The resulting work is an amalgam of all of the above. I ended up cutting a lot of code from the original, both due to time constraints and because I didn’t think the scenes/branches were particularly interesting. (The original outline allowed you to go gather branding information for the ad company you got a contract with. I found this as boring to implement and read as the protagonist thinks it is; I may put it back as a non-standard ending.) I borrowed a bit from other works as well, particularly Blue Lacuna (a good deal of the code, which is public), and Galatea (there’s an ending that’s essentially, in the least spoilery terms possible, the “Nothing happens. Did you really think it would?” response)
Other thoughts I’m not sure where to place:
PROTAGONISM: So this is interesting. I originally wrote Roslyn as a character who is, euphemistically speaking, “emotionally unavailable.” That is to say, rather cerebral, a bit anhedonic, unable to really grasp or be present for any feelings except by artificial means – alcohol, for instance (there are hints throughout the prose she used to have a drinking problem), or the Synpiece itself. Some of this drifted slightly from its original characterization – large swaths of the prose were cannibalized either from the original Monochrome or from a work I never ended up entering – but that’s the idea. I wouldn’t necessarily say she’s the most likable of characters, but I also wouldn’t say she’s completely terrible. Most reviewers seemed to have more polarized takes: either she was completely sympathetic, or literally the worst. Most people seemed to view Brian a little less charitably than I would – a basically decent guy, albeit with a couple issues of his own, who’s probably better off not in this relationship. (A couple reviewers have said he isn’t fleshed out, which is fair; the post-comp revision addresses this as well.)
(Pretty much everyone agreed, though, that Russell is a dick, because he is. Fuck that guy. And yet almost everyone tried to hook up with him! I can only take this as a commentary on human nature.)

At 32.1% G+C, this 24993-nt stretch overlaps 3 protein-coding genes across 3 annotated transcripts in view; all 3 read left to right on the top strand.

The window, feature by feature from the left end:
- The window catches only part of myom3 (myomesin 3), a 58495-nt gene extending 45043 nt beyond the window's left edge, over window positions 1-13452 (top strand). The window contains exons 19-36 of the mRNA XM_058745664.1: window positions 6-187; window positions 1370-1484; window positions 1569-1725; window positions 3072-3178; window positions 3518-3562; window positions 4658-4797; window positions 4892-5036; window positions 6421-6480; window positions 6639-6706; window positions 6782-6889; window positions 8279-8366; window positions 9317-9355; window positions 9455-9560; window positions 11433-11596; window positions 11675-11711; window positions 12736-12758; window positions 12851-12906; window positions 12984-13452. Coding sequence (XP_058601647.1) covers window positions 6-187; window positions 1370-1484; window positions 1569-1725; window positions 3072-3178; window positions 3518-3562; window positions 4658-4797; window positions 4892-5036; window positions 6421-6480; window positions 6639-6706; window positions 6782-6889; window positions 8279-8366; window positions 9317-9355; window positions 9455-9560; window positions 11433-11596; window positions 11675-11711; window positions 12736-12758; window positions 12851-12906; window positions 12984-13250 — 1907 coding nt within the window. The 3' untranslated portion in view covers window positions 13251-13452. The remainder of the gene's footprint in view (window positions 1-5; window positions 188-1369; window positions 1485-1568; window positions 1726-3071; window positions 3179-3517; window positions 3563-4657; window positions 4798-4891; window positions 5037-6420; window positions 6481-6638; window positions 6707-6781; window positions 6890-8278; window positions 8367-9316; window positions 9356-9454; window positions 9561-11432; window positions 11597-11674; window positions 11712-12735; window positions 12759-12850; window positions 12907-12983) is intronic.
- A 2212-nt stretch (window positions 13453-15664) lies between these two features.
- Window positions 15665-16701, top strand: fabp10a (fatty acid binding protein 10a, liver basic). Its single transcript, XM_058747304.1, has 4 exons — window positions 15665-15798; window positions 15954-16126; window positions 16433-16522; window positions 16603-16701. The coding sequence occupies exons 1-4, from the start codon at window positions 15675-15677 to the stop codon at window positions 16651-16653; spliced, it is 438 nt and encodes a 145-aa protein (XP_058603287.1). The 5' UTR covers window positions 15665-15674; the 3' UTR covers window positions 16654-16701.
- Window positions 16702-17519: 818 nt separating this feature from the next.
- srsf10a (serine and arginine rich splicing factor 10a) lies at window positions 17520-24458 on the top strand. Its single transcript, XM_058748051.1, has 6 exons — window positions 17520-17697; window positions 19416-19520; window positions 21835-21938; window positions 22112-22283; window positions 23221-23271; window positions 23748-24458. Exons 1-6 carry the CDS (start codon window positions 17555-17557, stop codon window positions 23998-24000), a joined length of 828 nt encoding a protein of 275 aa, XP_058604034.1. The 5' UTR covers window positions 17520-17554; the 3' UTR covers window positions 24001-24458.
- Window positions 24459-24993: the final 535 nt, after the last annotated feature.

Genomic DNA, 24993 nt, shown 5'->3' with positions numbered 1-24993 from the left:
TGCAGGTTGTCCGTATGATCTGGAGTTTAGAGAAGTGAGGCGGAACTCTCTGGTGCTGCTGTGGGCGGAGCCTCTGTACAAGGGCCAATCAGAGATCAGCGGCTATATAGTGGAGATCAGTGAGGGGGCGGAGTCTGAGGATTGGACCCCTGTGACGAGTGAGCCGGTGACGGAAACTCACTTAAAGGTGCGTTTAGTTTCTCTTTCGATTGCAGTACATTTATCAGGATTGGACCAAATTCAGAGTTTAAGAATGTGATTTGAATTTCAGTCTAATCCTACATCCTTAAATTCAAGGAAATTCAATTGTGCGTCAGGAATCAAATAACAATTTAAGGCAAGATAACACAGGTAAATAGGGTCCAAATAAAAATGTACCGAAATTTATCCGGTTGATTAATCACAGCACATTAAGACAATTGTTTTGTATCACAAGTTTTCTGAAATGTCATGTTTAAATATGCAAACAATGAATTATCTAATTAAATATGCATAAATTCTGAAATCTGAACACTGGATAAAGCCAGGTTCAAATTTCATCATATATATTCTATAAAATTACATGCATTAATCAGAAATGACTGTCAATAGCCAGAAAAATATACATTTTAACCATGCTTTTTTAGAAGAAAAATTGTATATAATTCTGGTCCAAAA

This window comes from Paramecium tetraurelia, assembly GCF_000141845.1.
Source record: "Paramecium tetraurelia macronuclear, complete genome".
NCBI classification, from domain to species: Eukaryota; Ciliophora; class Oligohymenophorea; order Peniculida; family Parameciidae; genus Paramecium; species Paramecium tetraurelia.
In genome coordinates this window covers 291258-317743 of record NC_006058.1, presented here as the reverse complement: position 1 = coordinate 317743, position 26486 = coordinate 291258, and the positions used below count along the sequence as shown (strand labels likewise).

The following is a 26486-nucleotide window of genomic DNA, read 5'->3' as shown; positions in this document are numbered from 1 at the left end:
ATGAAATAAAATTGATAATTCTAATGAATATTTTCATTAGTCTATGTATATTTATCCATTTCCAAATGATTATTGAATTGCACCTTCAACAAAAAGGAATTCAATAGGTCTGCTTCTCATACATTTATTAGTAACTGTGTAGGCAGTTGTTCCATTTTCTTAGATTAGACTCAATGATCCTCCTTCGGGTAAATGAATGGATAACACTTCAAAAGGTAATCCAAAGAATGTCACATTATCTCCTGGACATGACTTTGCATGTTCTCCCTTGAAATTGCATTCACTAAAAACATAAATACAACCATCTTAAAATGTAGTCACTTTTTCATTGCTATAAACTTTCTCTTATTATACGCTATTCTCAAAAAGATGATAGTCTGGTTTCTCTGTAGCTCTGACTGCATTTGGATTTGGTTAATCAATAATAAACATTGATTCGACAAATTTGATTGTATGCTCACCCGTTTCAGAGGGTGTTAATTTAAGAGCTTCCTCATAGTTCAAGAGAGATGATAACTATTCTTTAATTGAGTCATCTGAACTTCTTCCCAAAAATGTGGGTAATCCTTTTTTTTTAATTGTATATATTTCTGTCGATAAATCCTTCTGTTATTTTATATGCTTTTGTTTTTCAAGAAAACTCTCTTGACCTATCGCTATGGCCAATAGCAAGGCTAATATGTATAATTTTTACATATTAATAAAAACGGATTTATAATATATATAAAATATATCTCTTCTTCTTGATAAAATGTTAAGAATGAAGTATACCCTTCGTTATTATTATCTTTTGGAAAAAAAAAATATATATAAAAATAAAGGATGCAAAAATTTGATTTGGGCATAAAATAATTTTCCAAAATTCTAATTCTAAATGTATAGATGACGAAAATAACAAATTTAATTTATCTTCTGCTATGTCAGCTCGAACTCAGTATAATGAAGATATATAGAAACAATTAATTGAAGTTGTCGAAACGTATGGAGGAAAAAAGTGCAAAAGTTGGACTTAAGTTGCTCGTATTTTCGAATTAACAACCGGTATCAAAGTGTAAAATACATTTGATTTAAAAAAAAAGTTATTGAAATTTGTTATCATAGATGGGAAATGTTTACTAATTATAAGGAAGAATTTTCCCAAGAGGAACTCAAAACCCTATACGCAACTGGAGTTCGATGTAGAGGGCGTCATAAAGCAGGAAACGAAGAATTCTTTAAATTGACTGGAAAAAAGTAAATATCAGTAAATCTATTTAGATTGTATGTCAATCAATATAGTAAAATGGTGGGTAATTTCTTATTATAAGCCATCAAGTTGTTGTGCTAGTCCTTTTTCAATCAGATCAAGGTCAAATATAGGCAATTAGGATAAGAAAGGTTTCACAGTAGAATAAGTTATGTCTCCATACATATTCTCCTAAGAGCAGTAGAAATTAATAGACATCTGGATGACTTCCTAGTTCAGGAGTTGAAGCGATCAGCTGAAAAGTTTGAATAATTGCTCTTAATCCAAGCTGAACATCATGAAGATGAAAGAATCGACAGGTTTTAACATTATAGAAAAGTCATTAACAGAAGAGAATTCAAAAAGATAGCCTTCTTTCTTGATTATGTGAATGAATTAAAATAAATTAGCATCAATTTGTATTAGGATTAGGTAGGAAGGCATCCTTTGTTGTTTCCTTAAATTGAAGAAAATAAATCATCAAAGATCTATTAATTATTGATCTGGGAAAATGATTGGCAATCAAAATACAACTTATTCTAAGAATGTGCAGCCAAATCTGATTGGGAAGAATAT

A BIT OF (DESERVED) SNIPPINESS: I’ve read all your automatically-generated transcripts and the post-comp release has a list of 100+ changes culled from them. One of them in particular had a rather charming comment about how I’m ignorant for not knowing that modern folk artists exist. As it stands, I happen to write about music for a living and I’m well aware of modern folk artists. A clue to this: the fact that Laura Marling’s “Undine” (from her excellent Once I Was an Eagle) was quoted literally one turn ago.
UNDO: This is indeed disabled, because it has to be; as far as I know Inform 7 does not allow you to edit text files, only append text to them. I’ve never been a fan of it in puzzleless IF anyway, as it encourages lawnmowering, which takes you right out of the story; but the bottom line is, it’s a technical issue. If it’s any consolation, it was just as annoying in testing for me as it was for you.
WHAT’S NEXT: I’m working on one work that’s a traditional-ish parser entry (the room sighs in relief), a longer work in this style (designed as a group of short stories), a few that can go either way, and a couple secret-ish projects.
I hope this clears up questions people have. Really curious to hear thoughts in retrospect – I feel like there are two separate echo chambers that aren’t communicating with one another.